LONDON: Smartphones and tablets will yield almost $1bn in mcommerce revenues over the Christmas period in the UK, and influence in-store sales with a considerably larger value, a study has argued.

Deloitte, the advisory network, estimated in a new report that £3.5bn of in-store retail sales should be directly attributable to or shaped by smartphones, equating to 10% of the market as a whole.

Within this, the organisation suggested that £330m in acquisitions will be made through devices such as Apple's iPhone or competing offerings like those manufactured by firms including Samsung and HTC.

The role of these gadgets is set to be greater still when it comes to indirectly impacting £3.2bn-worth of purchases, as, for example, consumers research products or compare prices while out shopping.

"As with recent years, the strongest growth will be found online, with purchases completed on mobile phones double or even triple that of last year," said Colin Jeffrey, Deloitte's head of multichannel retail.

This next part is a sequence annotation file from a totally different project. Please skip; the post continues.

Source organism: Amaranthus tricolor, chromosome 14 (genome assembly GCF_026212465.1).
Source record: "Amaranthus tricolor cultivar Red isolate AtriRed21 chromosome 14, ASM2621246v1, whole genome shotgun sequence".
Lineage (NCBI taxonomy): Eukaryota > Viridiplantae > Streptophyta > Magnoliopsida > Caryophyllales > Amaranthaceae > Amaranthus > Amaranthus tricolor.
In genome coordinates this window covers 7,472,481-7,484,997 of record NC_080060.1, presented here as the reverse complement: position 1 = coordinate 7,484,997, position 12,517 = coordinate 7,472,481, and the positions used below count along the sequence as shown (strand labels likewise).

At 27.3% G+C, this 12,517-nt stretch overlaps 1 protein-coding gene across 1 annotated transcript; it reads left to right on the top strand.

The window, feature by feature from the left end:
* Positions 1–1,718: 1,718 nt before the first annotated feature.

More broadly, he predicted that many buyers would opt to use "click-and-collect" services, or ordering items via digital channels and then picking them up in bricks and mortar outlets.

"Those retailers who have invested in this service are in line to do well as these customers spend more and collections drive footfall in to stores," Jeffrey added. "Retailers without flexible collection options and mobile services are failing to meet basic customer expectations and will suffer as a result."

Looking even further ahead, Deloitte stated that smartphones could shape decisions on some £43bn of retail purchases in 2016, or 18% of the market.

In a similar trend, it forecast that £500m in retail revenues will be generated through tablets in 2012, meaning their financial contribution to mcommerce outweighs that of smartphones.

“The rapid adoption of tablets and the high number received as gifts this Christmas will drive a sharp increase in transactions through these devices," said Jeffrey. "However, whilst transaction growth is slower for smartphones, their broader influence is far greater."

Data sourced from Deloitte; additional content by Warc staff